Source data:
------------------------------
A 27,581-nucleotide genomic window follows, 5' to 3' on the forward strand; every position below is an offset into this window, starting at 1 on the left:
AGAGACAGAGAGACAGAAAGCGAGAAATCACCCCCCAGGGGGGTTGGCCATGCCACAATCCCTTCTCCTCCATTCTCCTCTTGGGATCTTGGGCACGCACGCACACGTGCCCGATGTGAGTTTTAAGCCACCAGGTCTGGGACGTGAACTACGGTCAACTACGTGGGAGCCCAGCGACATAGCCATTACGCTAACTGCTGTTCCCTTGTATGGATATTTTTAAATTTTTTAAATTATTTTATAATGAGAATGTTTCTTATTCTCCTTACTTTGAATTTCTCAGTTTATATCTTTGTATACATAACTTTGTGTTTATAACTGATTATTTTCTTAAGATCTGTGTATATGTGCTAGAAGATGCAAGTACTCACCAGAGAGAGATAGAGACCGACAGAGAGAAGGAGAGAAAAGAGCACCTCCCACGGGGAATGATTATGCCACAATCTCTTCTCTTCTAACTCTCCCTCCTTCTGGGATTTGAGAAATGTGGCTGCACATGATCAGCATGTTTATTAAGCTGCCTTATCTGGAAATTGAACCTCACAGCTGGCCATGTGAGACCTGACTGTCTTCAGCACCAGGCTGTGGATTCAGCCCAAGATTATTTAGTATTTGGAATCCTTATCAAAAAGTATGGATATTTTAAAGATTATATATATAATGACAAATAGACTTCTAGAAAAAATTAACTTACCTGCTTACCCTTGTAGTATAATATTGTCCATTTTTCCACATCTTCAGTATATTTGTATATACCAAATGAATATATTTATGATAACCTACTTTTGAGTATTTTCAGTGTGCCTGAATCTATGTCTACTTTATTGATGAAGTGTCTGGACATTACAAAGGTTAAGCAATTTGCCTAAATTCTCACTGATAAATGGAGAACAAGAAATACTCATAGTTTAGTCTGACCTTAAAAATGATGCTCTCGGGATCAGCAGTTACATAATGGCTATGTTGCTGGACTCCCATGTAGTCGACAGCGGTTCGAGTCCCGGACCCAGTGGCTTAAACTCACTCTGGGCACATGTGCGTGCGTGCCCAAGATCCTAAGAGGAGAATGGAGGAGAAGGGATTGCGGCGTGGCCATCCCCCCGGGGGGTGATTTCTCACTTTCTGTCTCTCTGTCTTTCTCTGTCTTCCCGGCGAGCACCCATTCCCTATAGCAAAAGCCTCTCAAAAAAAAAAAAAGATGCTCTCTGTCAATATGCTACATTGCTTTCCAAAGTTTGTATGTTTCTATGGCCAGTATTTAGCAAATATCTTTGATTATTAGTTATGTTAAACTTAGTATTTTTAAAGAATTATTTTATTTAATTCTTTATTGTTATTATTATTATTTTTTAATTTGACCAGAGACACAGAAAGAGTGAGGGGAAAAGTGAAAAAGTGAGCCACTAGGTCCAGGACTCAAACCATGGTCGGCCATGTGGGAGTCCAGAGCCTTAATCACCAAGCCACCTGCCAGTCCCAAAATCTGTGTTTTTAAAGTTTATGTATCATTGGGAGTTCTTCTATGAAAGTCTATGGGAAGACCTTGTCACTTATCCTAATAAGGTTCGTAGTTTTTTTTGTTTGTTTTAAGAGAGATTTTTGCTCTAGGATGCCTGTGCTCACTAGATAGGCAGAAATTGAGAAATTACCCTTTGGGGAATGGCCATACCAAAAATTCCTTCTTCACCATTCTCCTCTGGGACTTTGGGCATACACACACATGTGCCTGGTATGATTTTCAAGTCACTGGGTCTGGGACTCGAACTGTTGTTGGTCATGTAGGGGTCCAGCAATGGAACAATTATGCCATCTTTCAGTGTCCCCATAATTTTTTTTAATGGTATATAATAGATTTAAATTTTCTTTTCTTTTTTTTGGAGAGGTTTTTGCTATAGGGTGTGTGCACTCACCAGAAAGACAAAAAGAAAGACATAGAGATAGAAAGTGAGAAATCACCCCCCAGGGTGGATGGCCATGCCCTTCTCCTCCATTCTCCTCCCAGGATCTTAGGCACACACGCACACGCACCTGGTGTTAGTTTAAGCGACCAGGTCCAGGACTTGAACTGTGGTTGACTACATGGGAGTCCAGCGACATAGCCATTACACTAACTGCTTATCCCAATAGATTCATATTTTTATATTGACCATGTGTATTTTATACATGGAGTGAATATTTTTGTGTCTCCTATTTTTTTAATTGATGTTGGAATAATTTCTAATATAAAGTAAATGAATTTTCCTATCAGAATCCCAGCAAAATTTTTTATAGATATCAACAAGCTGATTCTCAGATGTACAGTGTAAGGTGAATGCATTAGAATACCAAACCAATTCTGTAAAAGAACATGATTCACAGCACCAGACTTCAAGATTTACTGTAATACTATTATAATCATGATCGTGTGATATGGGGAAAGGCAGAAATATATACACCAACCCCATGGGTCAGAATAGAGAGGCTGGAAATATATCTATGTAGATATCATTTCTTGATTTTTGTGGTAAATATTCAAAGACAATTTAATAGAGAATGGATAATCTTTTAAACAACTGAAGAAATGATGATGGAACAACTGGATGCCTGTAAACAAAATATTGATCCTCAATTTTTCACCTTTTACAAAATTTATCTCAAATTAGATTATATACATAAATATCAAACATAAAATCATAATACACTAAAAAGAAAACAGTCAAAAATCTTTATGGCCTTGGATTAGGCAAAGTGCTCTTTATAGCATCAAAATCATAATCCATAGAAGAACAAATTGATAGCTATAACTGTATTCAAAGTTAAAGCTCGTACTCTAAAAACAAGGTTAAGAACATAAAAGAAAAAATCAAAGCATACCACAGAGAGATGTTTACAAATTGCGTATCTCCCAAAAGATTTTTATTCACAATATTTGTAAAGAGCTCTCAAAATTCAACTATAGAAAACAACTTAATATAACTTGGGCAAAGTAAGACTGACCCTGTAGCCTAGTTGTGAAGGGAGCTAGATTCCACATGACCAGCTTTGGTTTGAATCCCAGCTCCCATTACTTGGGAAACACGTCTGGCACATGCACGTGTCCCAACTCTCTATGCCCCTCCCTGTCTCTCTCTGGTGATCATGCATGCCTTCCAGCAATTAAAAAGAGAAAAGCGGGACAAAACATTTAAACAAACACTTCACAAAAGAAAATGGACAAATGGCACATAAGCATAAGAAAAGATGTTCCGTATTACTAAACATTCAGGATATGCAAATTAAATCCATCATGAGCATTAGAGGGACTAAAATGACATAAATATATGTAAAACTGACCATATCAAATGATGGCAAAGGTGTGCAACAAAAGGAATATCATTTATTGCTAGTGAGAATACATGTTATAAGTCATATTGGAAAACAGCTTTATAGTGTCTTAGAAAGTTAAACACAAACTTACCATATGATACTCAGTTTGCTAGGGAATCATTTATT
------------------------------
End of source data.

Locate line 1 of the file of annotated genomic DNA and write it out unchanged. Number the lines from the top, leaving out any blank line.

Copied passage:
A 27,581-nucleotide genomic window follows, 5' to 3' on the forward strand; every position below is an offset into this window, starting at 1 on the left: